Question of the Decade: What were…


December 31, 2009 by A.C. Rhodes

your musical highs and lows? Be as loving and brutal as you wish.

15 thoughts on “Question of the Decade: What were…

  1. Patsi Bale Cox says:

    Wish I could participate…but I’ve been in the hillbilly music side of it.

  2. Jason Gross says:

    The best and worst was the whole egalitarian nature of the Net. The great thing was that it allowed everyone to have their say, musically and in a muso vein. The terrible thing was that it allowed EVERYONE to have their say, musically and in a muso vein.

  3. Karen Schoemer says:

    Dan Zanes saved my life when I was a new parent. Then Pete Yorn came along and made me feel less middle-aged by reinventing Bruce Springsteen with louder guitars and Dave Grohl drumming. Then Guided By Voices broke up and after ignoring them or finding them annoying for their entire existence, I decided to become obsessed with them.

    Lows? I can’t think back further than Lady Gaga, the latest epitome of fascinating and despicable awfulness.

  4. Matt says:

    Highs: The fact that there are bands like The Thermals, McLusky/FOTL, Against Me, The Libertines, etc. reshaping punk and keeping things amazing after all these years. Seeing the majority of musicians finally warm up to digital/electronic elements and treat them as an artistic possibilty rather than a crutch. That, at the tail end of 2009, Rage Against the Machine could somehow crush Simon Cowell’s latest flavor of the month for U.K. Christmas No. 1.

    Lows: Watching indie rock devolve from something parallel and similar to punk into some embarassing new flavor of adult contemporary. The deaths of Joe Strummer, Joey Ramone and George Harrison.

  5. JD Considine says:

    I’m kinda surprised that no one has mentioned the crash of many music magazines and newspapers as being among the decade’s lows.

    Among the highs, I’d point to the success of the fans-supported label ArtistShare, the incredible burst of creativity and innovation in metal, and the growth of online music retailing at every level. And Gibson’s self-tuning guitar was pretty cool, even if it’s something few will ever own.

  6. Mark Kemp says:

    Highs: Staying clean for another year.
    Lows: Free-lance pay.

    Oh, you mean music? Yes, as JD Considine mentioned, the loss of so much print media is a low, but it comes with a high: the rise of the Internet as richer source of news and info about music. Now, if we can harness it a bit and get good research and reporting on these sites, and build a workable business model, journalism (music and otherwise) will be in good shape for the future. And it’s happening. Print publications are finally waking up and beginning to work on improving their online products. If they’d only pay better!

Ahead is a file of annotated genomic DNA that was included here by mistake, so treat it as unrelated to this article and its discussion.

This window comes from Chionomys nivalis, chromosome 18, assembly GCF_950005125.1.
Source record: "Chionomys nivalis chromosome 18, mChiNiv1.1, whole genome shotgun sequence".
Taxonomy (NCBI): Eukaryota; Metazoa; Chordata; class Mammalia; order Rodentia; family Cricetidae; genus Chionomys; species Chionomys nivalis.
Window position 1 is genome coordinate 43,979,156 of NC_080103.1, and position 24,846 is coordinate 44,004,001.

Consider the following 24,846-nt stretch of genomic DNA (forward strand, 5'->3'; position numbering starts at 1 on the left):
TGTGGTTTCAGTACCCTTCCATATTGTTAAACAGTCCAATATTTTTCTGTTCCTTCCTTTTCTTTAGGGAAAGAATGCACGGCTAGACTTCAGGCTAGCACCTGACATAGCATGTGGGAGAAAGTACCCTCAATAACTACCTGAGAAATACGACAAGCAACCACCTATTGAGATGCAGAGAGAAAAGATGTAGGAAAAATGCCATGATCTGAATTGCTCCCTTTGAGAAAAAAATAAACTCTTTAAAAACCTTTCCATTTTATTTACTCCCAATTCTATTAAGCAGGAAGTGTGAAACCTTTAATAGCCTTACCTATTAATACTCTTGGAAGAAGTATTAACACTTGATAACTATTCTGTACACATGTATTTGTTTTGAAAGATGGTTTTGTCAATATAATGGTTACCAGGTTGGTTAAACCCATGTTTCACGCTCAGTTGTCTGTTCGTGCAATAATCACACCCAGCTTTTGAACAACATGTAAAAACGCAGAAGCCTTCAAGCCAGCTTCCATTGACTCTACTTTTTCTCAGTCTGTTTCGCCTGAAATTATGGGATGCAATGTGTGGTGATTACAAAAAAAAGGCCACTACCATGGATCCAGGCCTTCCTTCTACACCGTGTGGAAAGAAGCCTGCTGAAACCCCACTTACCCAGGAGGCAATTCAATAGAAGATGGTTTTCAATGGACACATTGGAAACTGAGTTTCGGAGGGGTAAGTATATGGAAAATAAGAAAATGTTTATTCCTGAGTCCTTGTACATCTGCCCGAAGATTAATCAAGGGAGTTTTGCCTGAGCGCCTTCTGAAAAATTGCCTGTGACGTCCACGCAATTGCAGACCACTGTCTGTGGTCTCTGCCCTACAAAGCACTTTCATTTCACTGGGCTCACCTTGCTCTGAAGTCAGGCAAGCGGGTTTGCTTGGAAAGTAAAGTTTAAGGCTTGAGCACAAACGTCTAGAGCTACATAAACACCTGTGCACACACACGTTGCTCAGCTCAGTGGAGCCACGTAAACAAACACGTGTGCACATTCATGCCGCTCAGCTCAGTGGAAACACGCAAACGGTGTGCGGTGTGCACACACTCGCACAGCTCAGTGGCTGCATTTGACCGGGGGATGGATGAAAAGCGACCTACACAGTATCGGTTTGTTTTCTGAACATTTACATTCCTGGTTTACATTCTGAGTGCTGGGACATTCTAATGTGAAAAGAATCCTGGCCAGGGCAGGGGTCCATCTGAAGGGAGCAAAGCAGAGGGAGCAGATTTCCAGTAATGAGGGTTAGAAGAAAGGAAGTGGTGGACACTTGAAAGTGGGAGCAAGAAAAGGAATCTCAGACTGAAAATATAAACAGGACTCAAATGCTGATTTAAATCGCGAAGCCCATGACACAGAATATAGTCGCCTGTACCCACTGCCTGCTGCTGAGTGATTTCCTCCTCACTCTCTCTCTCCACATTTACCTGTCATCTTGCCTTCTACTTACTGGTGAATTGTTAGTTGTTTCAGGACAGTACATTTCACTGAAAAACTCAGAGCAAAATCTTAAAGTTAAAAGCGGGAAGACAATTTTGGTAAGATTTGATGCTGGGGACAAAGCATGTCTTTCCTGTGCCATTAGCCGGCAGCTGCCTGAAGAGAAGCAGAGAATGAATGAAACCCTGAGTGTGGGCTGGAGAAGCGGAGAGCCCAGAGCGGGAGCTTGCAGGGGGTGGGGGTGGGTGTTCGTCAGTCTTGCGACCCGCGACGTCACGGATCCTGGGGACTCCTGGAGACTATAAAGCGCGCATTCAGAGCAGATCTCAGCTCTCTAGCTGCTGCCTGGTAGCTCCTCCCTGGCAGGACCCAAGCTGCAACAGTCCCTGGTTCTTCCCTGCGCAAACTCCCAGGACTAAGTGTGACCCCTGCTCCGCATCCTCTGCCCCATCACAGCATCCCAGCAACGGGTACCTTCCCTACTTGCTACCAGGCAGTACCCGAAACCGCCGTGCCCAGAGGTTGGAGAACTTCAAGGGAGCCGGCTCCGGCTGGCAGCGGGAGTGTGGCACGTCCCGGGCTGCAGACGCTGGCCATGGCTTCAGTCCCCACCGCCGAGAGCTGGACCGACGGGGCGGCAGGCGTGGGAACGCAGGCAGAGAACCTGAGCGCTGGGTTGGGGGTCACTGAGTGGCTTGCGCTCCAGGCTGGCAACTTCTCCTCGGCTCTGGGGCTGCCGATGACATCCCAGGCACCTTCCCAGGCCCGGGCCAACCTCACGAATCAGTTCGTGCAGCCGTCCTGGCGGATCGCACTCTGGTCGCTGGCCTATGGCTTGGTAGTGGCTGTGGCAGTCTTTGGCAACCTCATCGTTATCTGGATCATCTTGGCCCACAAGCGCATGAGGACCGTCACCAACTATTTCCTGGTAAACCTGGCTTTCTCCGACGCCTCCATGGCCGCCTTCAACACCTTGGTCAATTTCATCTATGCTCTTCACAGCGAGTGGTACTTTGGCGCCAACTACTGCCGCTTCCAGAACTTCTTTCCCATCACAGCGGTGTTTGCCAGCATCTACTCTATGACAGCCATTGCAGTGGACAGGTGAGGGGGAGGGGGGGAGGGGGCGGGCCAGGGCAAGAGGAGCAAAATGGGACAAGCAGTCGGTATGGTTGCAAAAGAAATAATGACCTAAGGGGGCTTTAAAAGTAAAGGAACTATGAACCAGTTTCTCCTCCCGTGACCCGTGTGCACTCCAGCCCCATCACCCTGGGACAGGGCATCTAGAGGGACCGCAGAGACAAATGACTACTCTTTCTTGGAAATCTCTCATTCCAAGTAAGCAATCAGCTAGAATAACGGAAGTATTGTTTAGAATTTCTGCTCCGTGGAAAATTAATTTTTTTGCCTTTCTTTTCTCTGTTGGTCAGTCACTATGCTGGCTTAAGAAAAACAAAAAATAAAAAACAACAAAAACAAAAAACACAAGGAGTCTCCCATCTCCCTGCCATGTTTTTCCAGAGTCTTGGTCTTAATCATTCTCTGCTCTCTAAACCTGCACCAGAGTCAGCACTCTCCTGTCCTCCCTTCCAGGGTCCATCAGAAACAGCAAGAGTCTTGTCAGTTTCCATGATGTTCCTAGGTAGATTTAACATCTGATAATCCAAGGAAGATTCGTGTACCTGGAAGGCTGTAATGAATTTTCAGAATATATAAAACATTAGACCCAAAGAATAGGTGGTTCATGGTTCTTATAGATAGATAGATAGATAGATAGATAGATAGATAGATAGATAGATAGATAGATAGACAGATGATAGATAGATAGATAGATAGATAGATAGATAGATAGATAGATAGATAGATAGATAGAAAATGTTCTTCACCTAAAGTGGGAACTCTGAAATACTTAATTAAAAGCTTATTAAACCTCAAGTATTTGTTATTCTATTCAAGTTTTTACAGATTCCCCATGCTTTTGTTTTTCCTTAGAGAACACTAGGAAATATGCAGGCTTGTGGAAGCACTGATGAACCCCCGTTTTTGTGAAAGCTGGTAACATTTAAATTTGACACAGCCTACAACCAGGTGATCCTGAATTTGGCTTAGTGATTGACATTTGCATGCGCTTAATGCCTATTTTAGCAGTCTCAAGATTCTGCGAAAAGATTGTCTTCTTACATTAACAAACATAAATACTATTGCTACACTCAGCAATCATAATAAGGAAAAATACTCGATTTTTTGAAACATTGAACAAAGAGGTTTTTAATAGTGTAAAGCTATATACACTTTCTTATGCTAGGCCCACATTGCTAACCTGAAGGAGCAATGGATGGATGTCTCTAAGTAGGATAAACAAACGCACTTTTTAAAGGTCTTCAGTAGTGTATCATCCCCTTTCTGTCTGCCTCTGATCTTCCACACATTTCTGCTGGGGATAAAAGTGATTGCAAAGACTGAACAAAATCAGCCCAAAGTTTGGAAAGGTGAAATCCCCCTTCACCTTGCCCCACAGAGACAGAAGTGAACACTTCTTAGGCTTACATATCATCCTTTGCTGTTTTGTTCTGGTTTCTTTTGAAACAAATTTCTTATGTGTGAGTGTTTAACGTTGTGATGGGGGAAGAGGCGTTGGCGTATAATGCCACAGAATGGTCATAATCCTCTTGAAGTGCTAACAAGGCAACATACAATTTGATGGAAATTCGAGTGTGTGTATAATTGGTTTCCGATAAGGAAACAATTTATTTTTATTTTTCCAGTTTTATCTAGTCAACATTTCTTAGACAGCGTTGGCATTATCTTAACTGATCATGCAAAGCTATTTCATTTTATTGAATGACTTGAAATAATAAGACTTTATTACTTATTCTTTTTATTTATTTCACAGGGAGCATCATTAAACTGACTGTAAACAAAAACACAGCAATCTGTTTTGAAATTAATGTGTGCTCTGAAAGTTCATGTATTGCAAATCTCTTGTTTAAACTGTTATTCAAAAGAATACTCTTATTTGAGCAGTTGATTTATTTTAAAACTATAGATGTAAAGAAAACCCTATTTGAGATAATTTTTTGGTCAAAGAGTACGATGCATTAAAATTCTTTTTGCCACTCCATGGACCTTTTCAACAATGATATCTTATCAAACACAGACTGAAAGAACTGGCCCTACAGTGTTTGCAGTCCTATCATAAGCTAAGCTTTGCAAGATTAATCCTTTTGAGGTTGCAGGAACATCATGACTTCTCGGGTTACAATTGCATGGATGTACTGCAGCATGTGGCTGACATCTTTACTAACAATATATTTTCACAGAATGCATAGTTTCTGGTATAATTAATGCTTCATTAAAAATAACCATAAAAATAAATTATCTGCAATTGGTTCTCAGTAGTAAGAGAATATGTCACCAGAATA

Album highs
    Best: Amadou & Mariam, Welcome to Mali
    Best by a new band: The XX, The XX.

    Album lows
    Biggest dud: Bob Dylan, Christmas in the Heart
    Most overrated: Dirty Projectors: Itte Orca

  7. George says:

    The music of this decade, started on a high note in 2000 to September 10, 2001. Boy bands and girl groups continued that 1990s urban-late night pop flair. Also during that period nostalgia for the music of the ’70s and ’80s was reaching new heights from the late ’90s. To me it seemed this would last all decade. Then 9/11 occured and brought nothing but false happines and dreariness to pop and rock music. I disliked everything that came on the radio. Nelly, P!nk, Kanye West, White Stripes, Nickelback, and all the rest (I am talking about you Jonas Brothers and Hannah Montana!) sounded depressing, to raw and country, and backwards. This dislike for contemporary music, made me soon enjoy my parent’s music of the late ’60s to early ’90s. In that time period I discovered that there was so many kinds of rock music that could match my emotions and give me a feeling of happiness and hope (could P!nk do that, never!). Which, to sum up music of the 2000s, was pretty dull and boring (Never mind Cobain and Courtney, here’s the classics!). Another low point was MTV shifting from music to reality shows (dumb, dumb, dumb) while VH1 still plays music it sporadically showed new episodes of Behind the Music. I mean, there were so many other bands that show should have profiled (Kool & The Gang, Bob Seger, Jackson Browne, Carly Simon, Roxy Music, David Bowie, Jethro Tull, Kansas, Yes, The Kinks, Luther Vandross, the Spinners, Chirstina Aguleria, John Mellencamp, Supertramp, Cheap Trick, and other classic rock bands from the ’70s and ’80s.)
    The only high point I can give for this decade is the advent of iTunes. This was a wonderful site to shop for music right at your own home. Overall, this decade in terms of pop music and culture, was so boring. Hope this new decade brings back that classic AOR sound from the ’70s and ’80s. (Cobain is LAME!!!!!!!!!!!!!!!!!!!!!!!!!!!!!!!!!!!!!!!!!!!)

  8. Matt says:

    Although it’s been a trend since forever, it seems like in the ’00s we reached a new mania of approaching sad-sack, melodramatic music as the epitome of music culture, while writing off anything that was happy or silly. Stupid.

  9. Matt says:

    I can’t decide if this is remarkably witty and dry satire or remarkably misguided sincerity.

  10. George says: